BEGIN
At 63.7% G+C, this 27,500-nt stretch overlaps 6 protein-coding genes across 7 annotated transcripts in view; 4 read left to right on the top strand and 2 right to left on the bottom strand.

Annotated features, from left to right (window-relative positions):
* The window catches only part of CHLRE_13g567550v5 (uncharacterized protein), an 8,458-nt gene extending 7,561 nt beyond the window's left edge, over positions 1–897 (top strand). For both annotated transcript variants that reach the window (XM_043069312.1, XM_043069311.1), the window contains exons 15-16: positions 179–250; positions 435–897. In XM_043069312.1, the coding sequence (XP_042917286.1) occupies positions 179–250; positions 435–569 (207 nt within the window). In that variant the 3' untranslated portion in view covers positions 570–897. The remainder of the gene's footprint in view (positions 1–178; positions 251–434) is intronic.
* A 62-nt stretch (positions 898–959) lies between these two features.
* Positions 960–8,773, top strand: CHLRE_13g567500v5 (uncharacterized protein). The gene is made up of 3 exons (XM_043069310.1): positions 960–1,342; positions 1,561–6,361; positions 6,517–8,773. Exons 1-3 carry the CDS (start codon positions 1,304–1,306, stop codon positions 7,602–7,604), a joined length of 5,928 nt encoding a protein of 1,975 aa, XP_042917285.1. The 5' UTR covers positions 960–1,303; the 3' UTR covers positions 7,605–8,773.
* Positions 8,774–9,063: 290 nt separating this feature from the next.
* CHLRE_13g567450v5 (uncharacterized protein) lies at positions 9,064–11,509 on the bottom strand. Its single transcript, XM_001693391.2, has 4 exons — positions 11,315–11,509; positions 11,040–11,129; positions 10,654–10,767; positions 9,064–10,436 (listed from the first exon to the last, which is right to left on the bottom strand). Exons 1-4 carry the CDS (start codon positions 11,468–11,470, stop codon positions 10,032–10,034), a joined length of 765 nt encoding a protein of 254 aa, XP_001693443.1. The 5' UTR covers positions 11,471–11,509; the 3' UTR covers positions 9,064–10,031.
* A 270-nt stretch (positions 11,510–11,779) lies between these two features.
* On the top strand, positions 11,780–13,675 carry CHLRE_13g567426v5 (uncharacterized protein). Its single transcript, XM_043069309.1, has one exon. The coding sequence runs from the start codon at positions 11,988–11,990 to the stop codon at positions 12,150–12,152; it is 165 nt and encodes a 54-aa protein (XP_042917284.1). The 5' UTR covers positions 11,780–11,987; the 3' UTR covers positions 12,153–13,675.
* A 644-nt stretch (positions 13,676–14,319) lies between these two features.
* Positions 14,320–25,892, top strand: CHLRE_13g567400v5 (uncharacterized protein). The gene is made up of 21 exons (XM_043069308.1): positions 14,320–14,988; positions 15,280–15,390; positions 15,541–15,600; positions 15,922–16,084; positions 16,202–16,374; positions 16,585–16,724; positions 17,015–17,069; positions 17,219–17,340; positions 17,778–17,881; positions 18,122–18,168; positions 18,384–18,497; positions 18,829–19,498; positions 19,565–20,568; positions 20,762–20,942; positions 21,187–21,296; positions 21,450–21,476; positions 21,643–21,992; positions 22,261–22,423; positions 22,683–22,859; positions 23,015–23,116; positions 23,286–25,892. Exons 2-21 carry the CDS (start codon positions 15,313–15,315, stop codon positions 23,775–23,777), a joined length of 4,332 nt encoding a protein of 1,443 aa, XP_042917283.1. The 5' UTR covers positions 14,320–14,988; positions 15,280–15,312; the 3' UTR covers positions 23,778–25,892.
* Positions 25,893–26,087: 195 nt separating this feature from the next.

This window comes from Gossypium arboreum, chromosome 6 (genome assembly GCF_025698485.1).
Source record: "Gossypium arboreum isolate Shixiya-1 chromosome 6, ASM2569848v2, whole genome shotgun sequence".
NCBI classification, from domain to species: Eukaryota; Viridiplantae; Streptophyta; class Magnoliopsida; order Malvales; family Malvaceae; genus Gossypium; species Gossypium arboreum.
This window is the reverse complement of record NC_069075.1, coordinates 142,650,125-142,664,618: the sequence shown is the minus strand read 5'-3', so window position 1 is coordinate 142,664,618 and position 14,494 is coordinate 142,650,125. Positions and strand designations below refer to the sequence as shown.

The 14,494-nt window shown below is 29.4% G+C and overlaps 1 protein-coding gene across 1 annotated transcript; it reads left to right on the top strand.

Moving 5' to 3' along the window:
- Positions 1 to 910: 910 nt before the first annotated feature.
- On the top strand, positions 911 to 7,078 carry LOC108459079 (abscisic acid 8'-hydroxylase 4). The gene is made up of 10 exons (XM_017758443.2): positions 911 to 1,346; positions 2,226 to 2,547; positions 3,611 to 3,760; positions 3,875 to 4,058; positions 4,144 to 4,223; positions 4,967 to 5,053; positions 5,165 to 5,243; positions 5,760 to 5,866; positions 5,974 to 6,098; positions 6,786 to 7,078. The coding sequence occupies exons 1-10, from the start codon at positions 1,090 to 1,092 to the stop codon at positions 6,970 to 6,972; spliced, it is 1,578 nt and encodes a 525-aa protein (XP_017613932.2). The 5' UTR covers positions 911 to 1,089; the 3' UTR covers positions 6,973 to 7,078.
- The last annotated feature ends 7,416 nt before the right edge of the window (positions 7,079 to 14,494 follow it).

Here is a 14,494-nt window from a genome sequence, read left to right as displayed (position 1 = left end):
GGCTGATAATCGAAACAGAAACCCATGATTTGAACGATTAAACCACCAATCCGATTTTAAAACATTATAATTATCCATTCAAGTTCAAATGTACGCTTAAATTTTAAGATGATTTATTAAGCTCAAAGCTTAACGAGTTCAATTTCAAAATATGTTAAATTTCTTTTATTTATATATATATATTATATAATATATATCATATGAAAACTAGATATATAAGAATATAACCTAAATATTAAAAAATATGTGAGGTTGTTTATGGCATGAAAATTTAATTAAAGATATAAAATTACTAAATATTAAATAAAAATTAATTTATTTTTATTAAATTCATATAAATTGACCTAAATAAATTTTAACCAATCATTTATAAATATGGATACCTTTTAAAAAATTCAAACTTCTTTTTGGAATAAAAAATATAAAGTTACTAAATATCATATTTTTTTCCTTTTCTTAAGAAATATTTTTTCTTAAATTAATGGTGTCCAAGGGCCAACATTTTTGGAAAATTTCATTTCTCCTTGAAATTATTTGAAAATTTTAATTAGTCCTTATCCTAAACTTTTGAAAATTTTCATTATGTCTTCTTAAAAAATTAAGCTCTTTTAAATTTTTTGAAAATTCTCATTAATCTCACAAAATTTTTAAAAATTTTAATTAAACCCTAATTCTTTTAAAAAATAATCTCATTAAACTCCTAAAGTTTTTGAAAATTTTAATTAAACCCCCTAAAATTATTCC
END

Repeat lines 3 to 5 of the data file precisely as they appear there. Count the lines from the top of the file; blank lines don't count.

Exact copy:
* The window catches only part of CHLRE_13g567550v5 (uncharacterized protein), an 8,458-nt gene extending 7,561 nt beyond the window's left edge, over positions 1–897 (top strand). For both annotated transcript variants that reach the window (XM_043069312.1, XM_043069311.1), the window contains exons 15-16: positions 179–250; positions 435–897. In XM_043069312.1, the coding sequence (XP_042917286.1) occupies positions 179–250; positions 435–569 (207 nt within the window). In that variant the 3' untranslated portion in view covers positions 570–897. The remainder of the gene's footprint in view (positions 1–178; positions 251–434) is intronic.
* A 62-nt stretch (positions 898–959) lies between these two features.
* Positions 960–8,773, top strand: CHLRE_13g567500v5 (uncharacterized protein). The gene is made up of 3 exons (XM_043069310.1): positions 960–1,342; positions 1,561–6,361; positions 6,517–8,773. Exons 1-3 carry the CDS (start codon positions 1,304–1,306, stop codon positions 7,602–7,604), a joined length of 5,928 nt encoding a protein of 1,975 aa, XP_042917285.1. The 5' UTR covers positions 960–1,303; the 3' UTR covers positions 7,605–8,773.